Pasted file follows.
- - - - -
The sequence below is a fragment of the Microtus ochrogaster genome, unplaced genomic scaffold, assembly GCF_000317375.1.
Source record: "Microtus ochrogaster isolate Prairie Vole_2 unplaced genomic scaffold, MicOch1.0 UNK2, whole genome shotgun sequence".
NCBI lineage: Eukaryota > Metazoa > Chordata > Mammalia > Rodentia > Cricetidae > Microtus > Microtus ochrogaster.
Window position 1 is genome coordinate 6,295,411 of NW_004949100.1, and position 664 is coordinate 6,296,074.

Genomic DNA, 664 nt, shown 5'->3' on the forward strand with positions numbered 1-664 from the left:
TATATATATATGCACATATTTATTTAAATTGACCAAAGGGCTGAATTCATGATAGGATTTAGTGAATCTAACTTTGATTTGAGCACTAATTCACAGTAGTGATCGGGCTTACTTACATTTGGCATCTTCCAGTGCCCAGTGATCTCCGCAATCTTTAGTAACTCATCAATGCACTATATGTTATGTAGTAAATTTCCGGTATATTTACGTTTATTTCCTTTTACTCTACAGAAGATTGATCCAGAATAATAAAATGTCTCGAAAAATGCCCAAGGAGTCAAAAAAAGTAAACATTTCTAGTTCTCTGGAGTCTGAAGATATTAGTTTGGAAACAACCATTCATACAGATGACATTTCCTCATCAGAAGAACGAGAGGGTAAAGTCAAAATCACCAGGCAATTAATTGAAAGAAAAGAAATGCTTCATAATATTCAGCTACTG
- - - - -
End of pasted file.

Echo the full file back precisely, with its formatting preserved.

The sequence below is a fragment of the Microtus ochrogaster genome, unplaced genomic scaffold, assembly GCF_000317375.1.
Source record: "Microtus ochrogaster isolate Prairie Vole_2 unplaced genomic scaffold, MicOch1.0 UNK2, whole genome shotgun sequence".
NCBI lineage: Eukaryota > Metazoa > Chordata > Mammalia > Rodentia > Cricetidae > Microtus > Microtus ochrogaster.
Window position 1 is genome coordinate 6,295,411 of NW_004949100.1, and position 664 is coordinate 6,296,074.

Genomic DNA, 664 nt, shown 5'->3' on the forward strand with positions numbered 1-664 from the left:
TATATATATATGCACATATTTATTTAAATTGACCAAAGGGCTGAATTCATGATAGGATTTAGTGAATCTAACTTTGATTTGAGCACTAATTCACAGTAGTGATCGGGCTTACTTACATTTGGCATCTTCCAGTGCCCAGTGATCTCCGCAATCTTTAGTAACTCATCAATGCACTATATGTTATGTAGTAAATTTCCGGTATATTTACGTTTATTTCCTTTTACTCTACAGAAGATTGATCCAGAATAATAAAATGTCTCGAAAAATGCCCAAGGAGTCAAAAAAAGTAAACATTTCTAGTTCTCTGGAGTCTGAAGATATTAGTTTGGAAACAACCATTCATACAGATGACATTTCCTCATCAGAAGAACGAGAGGGTAAAGTCAAAATCACCAGGCAATTAATTGAAAGAAAAGAAATGCTTCATAATATTCAGCTACTG